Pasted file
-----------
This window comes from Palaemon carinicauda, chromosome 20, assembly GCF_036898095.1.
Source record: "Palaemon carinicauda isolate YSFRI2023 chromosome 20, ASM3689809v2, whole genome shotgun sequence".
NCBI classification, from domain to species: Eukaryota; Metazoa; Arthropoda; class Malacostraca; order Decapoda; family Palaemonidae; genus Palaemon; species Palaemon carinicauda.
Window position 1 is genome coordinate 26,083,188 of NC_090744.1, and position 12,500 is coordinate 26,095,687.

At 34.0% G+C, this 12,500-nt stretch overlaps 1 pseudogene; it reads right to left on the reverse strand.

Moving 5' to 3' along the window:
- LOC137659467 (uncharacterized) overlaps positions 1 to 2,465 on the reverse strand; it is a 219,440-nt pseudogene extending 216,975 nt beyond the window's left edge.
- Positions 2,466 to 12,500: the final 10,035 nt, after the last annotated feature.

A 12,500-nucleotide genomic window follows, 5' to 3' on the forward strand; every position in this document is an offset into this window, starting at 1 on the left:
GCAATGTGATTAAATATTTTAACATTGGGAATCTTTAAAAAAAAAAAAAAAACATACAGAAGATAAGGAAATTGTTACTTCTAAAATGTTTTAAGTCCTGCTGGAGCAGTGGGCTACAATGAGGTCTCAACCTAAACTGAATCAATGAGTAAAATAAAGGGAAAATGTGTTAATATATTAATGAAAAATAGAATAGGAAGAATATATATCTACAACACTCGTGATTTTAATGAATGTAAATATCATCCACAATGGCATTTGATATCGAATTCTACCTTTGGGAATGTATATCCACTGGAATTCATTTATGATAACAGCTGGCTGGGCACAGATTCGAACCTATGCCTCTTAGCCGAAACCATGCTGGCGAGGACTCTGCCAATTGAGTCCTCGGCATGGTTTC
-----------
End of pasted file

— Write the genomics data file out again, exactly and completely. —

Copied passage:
This window comes from Palaemon carinicauda, chromosome 20, assembly GCF_036898095.1.
Source record: "Palaemon carinicauda isolate YSFRI2023 chromosome 20, ASM3689809v2, whole genome shotgun sequence".
NCBI classification, from domain to species: Eukaryota; Metazoa; Arthropoda; class Malacostraca; order Decapoda; family Palaemonidae; genus Palaemon; species Palaemon carinicauda.
Window position 1 is genome coordinate 26,083,188 of NC_090744.1, and position 12,500 is coordinate 26,095,687.

At 34.0% G+C, this 12,500-nt stretch overlaps 1 pseudogene; it reads right to left on the reverse strand.

Moving 5' to 3' along the window:
- LOC137659467 (uncharacterized) overlaps positions 1 to 2,465 on the reverse strand; it is a 219,440-nt pseudogene extending 216,975 nt beyond the window's left edge.
- Positions 2,466 to 12,500: the final 10,035 nt, after the last annotated feature.

A 12,500-nucleotide genomic window follows, 5' to 3' on the forward strand; every position in this document is an offset into this window, starting at 1 on the left:
GCAATGTGATTAAATATTTTAACATTGGGAATCTTTAAAAAAAAAAAAAAAACATACAGAAGATAAGGAAATTGTTACTTCTAAAATGTTTTAAGTCCTGCTGGAGCAGTGGGCTACAATGAGGTCTCAACCTAAACTGAATCAATGAGTAAAATAAAGGGAAAATGTGTTAATATATTAATGAAAAATAGAATAGGAAGAATATATATCTACAACACTCGTGATTTTAATGAATGTAAATATCATCCACAATGGCATTTGATATCGAATTCTACCTTTGGGAATGTATATCCACTGGAATTCATTTATGATAACAGCTGGCTGGGCACAGATTCGAACCTATGCCTCTTAGCCGAAACCATGCTGGCGAGGACTCTGCCAATTGAGTCCTCGGCATGGTTTC